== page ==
It doesn’t matter how you chose to make yourself more visible, it only matters that you do. There are far too many riders who pedal in low light and plain dark conditions wearing dark clothing, no lights on their bikes, and riding against the traffic on a street. There’s no polite spin on this. It’s just plain stupid.

That type of riding puts everyone in a bad spot. Drivers can’t see the riders well, if at all, until they are right on top of them. Car vs. bike  crashes don’t work out well for the bikes. Riders simply put themselves in the Grim Reapers crosshairs.

Keep the lights lit. Wear gear with reflective tapes and logo’s. Ride with traffic. If you able, stay off the streets at night. We didn’t live this long by ignoring too much of reality. Some maybe, but not the really obvious stuff.

Enjoy these last really wonderful days of autumn. On Saturday, you may start enjoying the early winter days. Ride on!


It’s cold outside!


Fritz Rice on his zip tied snow bike

Fritz Rice on his zip tied snow bike

Winter won’t roll in for another two weeks. December 21 is the Solstice this year, with the first full day of winter on the 22d. That hasn’t stopped the cold weather from racing in though.

Much of the U.S. is dealing with a pretty good deep freeze right now. What now? Put the shorts away would be the first thing.

Riding in the cold can be a bit more a challenge, especially if it is really, really, cold, say, less than 20 degrees. What’s a rider to do, especially a rider of a certain age?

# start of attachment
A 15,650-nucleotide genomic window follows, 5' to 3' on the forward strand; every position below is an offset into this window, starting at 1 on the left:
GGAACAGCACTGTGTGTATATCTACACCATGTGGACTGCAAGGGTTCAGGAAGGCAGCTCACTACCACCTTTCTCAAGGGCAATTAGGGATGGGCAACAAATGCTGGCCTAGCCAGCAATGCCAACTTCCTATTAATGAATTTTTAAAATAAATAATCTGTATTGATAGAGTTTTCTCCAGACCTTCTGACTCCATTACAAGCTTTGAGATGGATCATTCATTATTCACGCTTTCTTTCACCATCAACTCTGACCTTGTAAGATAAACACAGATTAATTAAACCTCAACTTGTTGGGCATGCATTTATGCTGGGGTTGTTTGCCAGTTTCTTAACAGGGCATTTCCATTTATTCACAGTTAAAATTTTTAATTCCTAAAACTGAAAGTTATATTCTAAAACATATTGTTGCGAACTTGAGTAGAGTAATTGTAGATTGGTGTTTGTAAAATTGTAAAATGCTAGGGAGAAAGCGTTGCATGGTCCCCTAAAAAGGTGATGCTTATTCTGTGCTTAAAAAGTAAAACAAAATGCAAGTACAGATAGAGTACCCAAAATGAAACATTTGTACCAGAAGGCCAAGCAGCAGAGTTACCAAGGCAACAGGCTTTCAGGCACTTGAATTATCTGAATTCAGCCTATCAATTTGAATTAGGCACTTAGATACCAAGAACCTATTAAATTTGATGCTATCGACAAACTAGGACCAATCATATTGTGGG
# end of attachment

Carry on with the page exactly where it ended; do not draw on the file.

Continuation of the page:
Bundle up. That’s the long and short of it. People who live in the colder states don’t just quit riding when the weather goes far beyond chilly.

You do have to take a bit more time getting ready. Putting on the layers that will keep you warm on your ride takes a bit of thought and time, more so than in the warmer months.

First, you need a base layer, which translates to long johns. These aren’t the Bronco Nagurski lj’s that Click and Clack talk about. Synthetic or wool, wool blend, lj tops and bottoms, along with wool blend or synthetic socks kick off the layers. Leg warmers are good for some. Wool, wool blend or synthetic, please. Your cushie tushies are already synthetic, no worries there.

Next comes the windstopper gear. Some kind of riding tights or pants that have the ability to block wind. Again, synthetic or wool blend is what’s called for. Another top, topped by a windproof but light weight jacket comes next., depending on the cold. The layers are building, and for good reason.

Taking care of your hands is a pretty good idea. Thermal gloves work. A pair of wool blend/synthetic glove liners, topped by ski gloves works pretty well.